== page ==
One the things I loved about the first (better) half of Death Proof was its unabashed celebration of American popular culture: jukeboxes, pretty girls, pop records and muscle cars. In Once Upon a Time, Tarantino becomes a fully fledged poet and rhapsodist of Americana in the tradition of Chuck Berry and Brian Wilson. The movie is infused with an obsessive, infectious love for the culture and ambience of its period. Television and radio samples are integral components of the mise en scène and soundtrack, and of the historical dream state that the film induces. A remarkable collaboration between director, cinematographer Robert Richardson and production designer Barbara Ling, its dream LA feels as boundless as a Grand Theft Auto game. Sequences where characters drive at night are transportingly beautiful.
Once Upon a Time feels like a departure for Tarantino, and the emergence of a more mature vision. With the exception perhaps of the first half of Kill Bill, the primary focus and energy of his movies has always been with the speech of his characters. Cinematic technique has tended to be subservient to the dialogue, and he has often been carried away by the enjoyment of his own voice. In Once Upon a Time, he has pared back his verbal exuberance, making the dialogue less showy and more specific to the characters. He has learned the value of silence, of simply watching characters behaving and being, whether it be Pitt's serene Cliff Booth climbing the roof to fix a television antennae, or Margot Robbie's Tate surreptitiously enjoying an audience's enjoyment of her performance in The Wrecking Crew. There are long stretches of Once Upon a Time which are the closest the director has come to making an actual drama. As an artist, Tarantino seems in no danger of becoming a has-been; but the melancholy of ageing has brought something of hum-drum reality into his incorrigibly escapist cinematic world. To my taste, any rate, it might be his best film.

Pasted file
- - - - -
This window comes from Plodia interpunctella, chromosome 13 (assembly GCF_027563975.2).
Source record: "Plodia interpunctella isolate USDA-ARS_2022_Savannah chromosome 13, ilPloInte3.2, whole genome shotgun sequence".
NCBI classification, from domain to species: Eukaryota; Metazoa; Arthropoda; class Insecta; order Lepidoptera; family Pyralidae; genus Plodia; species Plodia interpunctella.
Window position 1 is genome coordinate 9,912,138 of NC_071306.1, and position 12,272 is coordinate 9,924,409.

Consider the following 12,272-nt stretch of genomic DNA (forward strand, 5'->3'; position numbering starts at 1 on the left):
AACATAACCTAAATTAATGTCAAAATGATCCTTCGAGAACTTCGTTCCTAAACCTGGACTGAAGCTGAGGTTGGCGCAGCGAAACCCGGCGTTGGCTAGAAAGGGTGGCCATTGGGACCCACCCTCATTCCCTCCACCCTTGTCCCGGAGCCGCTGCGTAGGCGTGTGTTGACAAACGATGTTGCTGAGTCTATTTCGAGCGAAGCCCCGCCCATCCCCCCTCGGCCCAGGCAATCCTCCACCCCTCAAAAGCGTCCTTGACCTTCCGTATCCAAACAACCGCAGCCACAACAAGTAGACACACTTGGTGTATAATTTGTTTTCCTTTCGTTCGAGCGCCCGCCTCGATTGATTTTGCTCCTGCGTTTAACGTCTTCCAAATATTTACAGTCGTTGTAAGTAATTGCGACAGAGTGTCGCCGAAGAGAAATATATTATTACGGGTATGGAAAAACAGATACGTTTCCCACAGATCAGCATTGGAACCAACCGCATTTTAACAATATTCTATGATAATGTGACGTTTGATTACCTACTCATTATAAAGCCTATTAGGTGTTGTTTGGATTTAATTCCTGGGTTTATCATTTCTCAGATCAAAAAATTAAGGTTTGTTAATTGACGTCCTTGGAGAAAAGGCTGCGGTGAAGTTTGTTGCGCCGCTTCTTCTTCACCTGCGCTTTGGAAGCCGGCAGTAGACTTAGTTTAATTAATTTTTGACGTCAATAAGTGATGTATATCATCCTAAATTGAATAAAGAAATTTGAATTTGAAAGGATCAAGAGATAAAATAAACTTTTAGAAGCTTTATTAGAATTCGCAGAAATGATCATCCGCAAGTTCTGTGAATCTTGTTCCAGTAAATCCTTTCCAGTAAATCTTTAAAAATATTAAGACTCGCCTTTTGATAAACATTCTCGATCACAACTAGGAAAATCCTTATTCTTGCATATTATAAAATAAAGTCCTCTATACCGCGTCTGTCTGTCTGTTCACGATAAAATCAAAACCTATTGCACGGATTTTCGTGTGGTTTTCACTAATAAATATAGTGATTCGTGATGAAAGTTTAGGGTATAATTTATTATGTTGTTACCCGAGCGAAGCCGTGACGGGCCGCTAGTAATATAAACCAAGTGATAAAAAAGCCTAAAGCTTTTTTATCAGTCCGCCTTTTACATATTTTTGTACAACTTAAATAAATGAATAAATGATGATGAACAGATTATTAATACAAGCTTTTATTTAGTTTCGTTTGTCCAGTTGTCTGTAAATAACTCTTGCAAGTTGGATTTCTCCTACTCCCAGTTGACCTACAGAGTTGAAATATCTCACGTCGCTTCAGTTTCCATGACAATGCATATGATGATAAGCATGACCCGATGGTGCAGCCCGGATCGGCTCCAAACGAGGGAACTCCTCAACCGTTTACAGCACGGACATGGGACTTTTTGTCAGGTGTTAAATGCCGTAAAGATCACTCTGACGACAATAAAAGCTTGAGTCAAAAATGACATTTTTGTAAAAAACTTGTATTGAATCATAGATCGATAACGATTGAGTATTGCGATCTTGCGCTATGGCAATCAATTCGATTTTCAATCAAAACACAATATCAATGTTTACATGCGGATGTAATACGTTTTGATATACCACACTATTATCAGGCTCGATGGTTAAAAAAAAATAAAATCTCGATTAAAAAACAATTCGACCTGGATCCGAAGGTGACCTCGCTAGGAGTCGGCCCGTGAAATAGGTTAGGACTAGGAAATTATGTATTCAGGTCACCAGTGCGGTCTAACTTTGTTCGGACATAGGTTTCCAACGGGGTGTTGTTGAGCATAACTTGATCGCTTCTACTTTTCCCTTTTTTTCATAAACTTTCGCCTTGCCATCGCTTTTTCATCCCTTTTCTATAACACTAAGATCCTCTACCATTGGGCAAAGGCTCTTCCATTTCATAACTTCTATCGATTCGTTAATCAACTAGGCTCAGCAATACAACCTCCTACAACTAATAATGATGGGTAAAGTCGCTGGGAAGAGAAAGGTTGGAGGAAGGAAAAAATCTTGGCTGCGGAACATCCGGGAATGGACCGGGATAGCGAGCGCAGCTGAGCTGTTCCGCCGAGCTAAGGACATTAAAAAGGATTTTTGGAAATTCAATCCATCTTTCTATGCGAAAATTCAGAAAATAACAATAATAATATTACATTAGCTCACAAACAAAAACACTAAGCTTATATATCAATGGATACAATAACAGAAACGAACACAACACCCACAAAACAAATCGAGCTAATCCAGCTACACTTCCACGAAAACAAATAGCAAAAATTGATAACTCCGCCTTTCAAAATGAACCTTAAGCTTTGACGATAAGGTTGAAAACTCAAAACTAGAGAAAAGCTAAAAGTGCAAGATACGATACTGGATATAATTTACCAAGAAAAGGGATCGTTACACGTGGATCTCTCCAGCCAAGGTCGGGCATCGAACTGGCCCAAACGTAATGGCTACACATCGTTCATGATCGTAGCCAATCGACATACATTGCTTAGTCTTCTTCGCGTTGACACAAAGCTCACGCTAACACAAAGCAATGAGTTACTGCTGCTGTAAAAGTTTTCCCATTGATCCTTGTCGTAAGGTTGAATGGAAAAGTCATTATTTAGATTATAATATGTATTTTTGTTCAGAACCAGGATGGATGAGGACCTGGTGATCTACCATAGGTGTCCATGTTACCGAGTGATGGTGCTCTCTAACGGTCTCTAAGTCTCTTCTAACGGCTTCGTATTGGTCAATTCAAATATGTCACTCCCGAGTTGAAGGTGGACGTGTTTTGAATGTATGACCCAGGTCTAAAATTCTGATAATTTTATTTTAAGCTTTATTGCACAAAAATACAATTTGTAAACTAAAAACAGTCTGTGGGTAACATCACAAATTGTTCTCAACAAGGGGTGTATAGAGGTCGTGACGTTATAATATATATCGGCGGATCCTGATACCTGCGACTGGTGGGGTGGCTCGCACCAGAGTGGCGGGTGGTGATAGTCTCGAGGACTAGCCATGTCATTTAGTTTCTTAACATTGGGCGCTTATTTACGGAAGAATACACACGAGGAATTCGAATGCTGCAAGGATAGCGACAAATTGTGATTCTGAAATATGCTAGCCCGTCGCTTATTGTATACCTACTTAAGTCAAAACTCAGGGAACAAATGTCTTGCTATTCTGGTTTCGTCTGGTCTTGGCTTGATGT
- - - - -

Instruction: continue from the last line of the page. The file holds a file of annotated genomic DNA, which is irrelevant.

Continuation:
In the devastating conclusion of Lynch and Frost's Twin Peaks: The Return, Dale Cooper travels back in time to prevent the TP world's defining tragedy from occurring. Lynch's vision is extremely dark and tragic: you can't eradicate the trauma of the past; change one thing, and the tragedy will simply re-emerge, perhaps in an even worse form, elsewhere in the karmic ledger. Tarantino has always been a comic rather than a tragic artist, and in Once Upon a Time, history is re-written and redeemed: Sharon Tate survives, and all of the darkness is expunged from the Manson story. Yet Tarantino maintains an awareness throughout of the impossibility of this scenario; it is a fairytale and a magic trick, sustainable only by the illusionary magic of cinema. Rick Dalton plays cowboy heroes and (latterly)heavies, but in reality he is a comic, shambolic figure. The irony is that it is his stuntman, who belongs in the anonymous class of movie performer whose face or name will never be known by the public, who embodies the reality which Rick merely plays on the screen. He is the stoic, indomitable, self-contained archetype of American cinema, embodied on screen by McQueen, Redford and countless others. Carrying Rick's load once more, he is the one who saves everybody from the Mansonoid intruders, leaving Rick to enjoy a hero's welcome in a Cielo Dr residence unscathed by blood and sorrow.
Postscript: Hippies. Does Tarantino hate hippies? Maybe. Certainly there are enough gratuitous hippie beatdowns in Once Upon a Time to make Joe Friday, Vincent Bugliosi and Bigfoot Bjornsen salivate with joy. Or maybe he's just playing up Rick Dalton's peculiar antipathy for the hippie for comic effect – either way, it is admittedly hilarious.
Iconic Hippie Haters: